Do you fancy yourself a silly person?
No? I didn’t think so.
Which is why I can depend on you to see the proverbial writing when it’s on the proverbial wall, right?
Because clearly, we’ve seen a complete rethink from the Trump administration over the past week.
- Devin Nunes, who was supposed to be the linchpin in the effort to prove that the “real story” is not the Trump campaign’s ties to Moscow, but in fact the Obama administration’s improper surveillance: recuses himself from the investigation
- Steve Bannon, who was supposed to be the “man with the plan” in terms of shaking up the establishment and ushering in a new era for American politics: kicked off the Security Council, and now reportedly fighting for his job after making a series of ill-advised derogatory remarks about Trump’s son-in-law
- The conciliatory stance on Bashar al-Assad: reversed in dramatic fashion following a chemical attack in Idlib
- The Kremlin coddling: gone, as the Pentagon investigates whether Russia sought to destroy evidence in the gas attack on Khan Sheikhoun
If you ask me, someone (probably Kushner) told Trump that if he doesn’t do something fast, he’s likely to get impeached and some folks are likely to end up in jail.
That’s neither a partisan assessment or a conspiracy theory – it’s just a common sense read of a series of events that seem very unlikely to be coincidental.
Well, needless to say, the White House has to keep up appearances. Read below as The Hill explains how the administration is “frustrated” by “false narratives.”
The White House is increasingly frustrated by the never-ending stream of stories about palace intrigue, warring internal factions and imminent staff shake-ups.
Administration officials say these “false narratives” — which they say are driven by White House outsiders — make it more difficult to govern and dominate the news cycle at the expense of President Trump’s political victories.
“Once again this is a completely false story driven by people who want to distract from the success taking place in this administration,” said spokeswoman Lindsay Walters. “The president’s pick for Supreme Court … was confirmed today; we hosted multiple foreign leaders this week; and the president took bold and decisive military action against Syria last night.
“The only thing we are shaking up is the way Washington operates as we push the president’s aggressive agenda forward.”
On Friday morning, hours after a U.S. missile strike on a Syrian air base garnered bipartisan praise on Capitol Hill, news reports about the attack competed with the latest round of stories about internal divisions and speculation that Trump would shake up the top level of his administration.
White House chief strategist Stephen Bannon suffered a demotion this week, losing his seat on National Security Council’s (NSC) principals committee. And he is reportedly frustrated by the rise of Trump son-in-law Jared Kushner, whose ever-expanding portfolio includes Middle East peace and modernizing the government.
A senior administration official dismissed the chatter, telling The Hill that the divisions are merely the result of “creative tension” Trump promotes because he believes it leads to new ideas and allows for a variety of perspectives.
But more reports surfaced on Friday that both Bannon and chief of staff Reince Priebus, whose standing in the administration has been the focus of intense speculation since he first arrived at the White House, could be on the way out.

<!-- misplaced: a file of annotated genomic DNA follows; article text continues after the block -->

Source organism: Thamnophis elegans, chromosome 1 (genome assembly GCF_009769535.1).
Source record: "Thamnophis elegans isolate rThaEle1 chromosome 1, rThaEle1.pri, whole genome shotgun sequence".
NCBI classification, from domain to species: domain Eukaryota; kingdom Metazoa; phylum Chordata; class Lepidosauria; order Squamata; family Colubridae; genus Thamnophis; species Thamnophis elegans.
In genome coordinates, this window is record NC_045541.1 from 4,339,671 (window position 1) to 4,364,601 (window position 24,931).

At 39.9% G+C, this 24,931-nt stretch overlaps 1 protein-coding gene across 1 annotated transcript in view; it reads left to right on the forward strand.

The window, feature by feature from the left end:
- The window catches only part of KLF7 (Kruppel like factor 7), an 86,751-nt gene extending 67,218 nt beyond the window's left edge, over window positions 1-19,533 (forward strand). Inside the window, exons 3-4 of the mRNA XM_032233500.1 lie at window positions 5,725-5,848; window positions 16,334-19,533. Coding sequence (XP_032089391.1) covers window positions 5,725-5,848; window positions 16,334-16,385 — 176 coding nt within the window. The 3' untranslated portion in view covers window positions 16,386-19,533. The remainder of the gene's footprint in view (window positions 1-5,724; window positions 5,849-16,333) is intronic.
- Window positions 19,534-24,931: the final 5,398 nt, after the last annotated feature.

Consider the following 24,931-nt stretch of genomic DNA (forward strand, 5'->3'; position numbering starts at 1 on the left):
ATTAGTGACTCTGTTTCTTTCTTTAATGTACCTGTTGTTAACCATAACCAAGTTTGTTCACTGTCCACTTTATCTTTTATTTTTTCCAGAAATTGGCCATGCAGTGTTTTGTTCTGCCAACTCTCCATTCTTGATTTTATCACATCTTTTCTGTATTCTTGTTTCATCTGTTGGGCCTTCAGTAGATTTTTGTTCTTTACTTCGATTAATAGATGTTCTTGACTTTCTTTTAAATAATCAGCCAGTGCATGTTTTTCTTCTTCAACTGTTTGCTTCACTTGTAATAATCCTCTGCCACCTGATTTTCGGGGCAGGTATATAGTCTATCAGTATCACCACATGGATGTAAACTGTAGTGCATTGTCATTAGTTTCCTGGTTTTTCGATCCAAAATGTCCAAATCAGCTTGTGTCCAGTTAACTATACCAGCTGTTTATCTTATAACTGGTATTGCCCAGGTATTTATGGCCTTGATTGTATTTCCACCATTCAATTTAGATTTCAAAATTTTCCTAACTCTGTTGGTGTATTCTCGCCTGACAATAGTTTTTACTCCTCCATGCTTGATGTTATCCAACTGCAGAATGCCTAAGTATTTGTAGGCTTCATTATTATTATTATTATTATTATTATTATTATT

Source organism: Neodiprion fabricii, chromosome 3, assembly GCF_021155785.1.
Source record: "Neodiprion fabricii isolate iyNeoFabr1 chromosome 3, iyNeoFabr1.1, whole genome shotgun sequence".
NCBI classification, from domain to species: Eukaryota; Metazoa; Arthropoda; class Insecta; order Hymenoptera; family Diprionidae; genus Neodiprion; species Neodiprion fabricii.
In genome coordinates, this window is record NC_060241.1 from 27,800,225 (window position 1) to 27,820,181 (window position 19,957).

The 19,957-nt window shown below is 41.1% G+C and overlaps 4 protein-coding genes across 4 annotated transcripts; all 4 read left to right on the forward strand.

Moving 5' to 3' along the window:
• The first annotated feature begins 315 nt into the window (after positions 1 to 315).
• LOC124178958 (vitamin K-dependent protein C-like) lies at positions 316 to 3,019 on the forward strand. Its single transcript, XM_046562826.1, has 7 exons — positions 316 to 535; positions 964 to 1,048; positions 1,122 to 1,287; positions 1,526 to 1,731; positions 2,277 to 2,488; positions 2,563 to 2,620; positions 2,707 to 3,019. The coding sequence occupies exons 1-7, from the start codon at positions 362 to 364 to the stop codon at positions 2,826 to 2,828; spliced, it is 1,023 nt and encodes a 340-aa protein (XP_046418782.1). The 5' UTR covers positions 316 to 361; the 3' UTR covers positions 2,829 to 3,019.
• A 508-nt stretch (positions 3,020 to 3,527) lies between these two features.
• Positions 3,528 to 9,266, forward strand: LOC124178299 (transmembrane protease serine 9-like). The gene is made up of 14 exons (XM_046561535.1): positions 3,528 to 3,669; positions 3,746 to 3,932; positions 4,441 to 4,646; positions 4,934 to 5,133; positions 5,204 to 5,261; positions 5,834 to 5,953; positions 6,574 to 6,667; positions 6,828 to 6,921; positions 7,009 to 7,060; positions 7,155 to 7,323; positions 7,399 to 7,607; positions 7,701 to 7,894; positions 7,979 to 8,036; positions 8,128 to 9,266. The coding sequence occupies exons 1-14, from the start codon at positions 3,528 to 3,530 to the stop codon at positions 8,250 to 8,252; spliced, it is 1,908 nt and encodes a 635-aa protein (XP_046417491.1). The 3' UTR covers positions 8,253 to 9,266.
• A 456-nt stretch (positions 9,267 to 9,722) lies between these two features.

Once again, the White House found itself rushing to deny an impending shake-up.
“We are not making any staff changes and our team is focused on the president’s agenda not false palace intrigue stories,” a high-ranking official told The Hill.
Aboard Air Force One Thursday, reporters peppered Trump and White House press secretary Sean Spicer with questions about Bannon and the potential for a staff change.
Administration officials argue that these stories have circulated for months despite little actual White House turnover. The organizational chart remains largely intact, they say, with the exception of fired former national security adviser Michael Flynn and former Priebus deputy Katie Walsh, who was transferred to a pro-Trump outside group.
The administration has “already shaken things up,” Trump said.
Vice President Pence defended Bannon in a separate interview, saying that Trump’s chief strategist would “continue to play important policy roles.” And Spicer tweeted a picture of Trump in a meeting about the Syria strike surrounded by Priebus, Bannon, Kushner and other top advisers.
Reports of instability inside the White House put Trump’s staff on the defensive on a day when it seemed certain that Trump would get a political boost for taking action against Syrian President Bashar Assad, who provoked international outrage after officials said he used chemical weapons against his own people.
The president scored another major victory on Friday with the confirmation of his Supreme Court nominee, Neil Gorsuch, fulfilling a major campaign promise to conservatives.
Still, much of the chatter inside Washington focused on the fate of Trump’s top advisers.
Some Trump allies say the White House has only itself to blame. Top officials are known to speak regularly to the press, with details of private interactions — and oftentimes contradictory versions of events — spilling into the pages of Beltway publications.
“Every day, it’s something new,” fumed one Republican with close ties to the White House. “Who would want to work in that environment? It’s toxic. That’s what you have to look forward to everyday? Something is wrong and it has to be corrected and it starts with the president. He has to get that house in order.”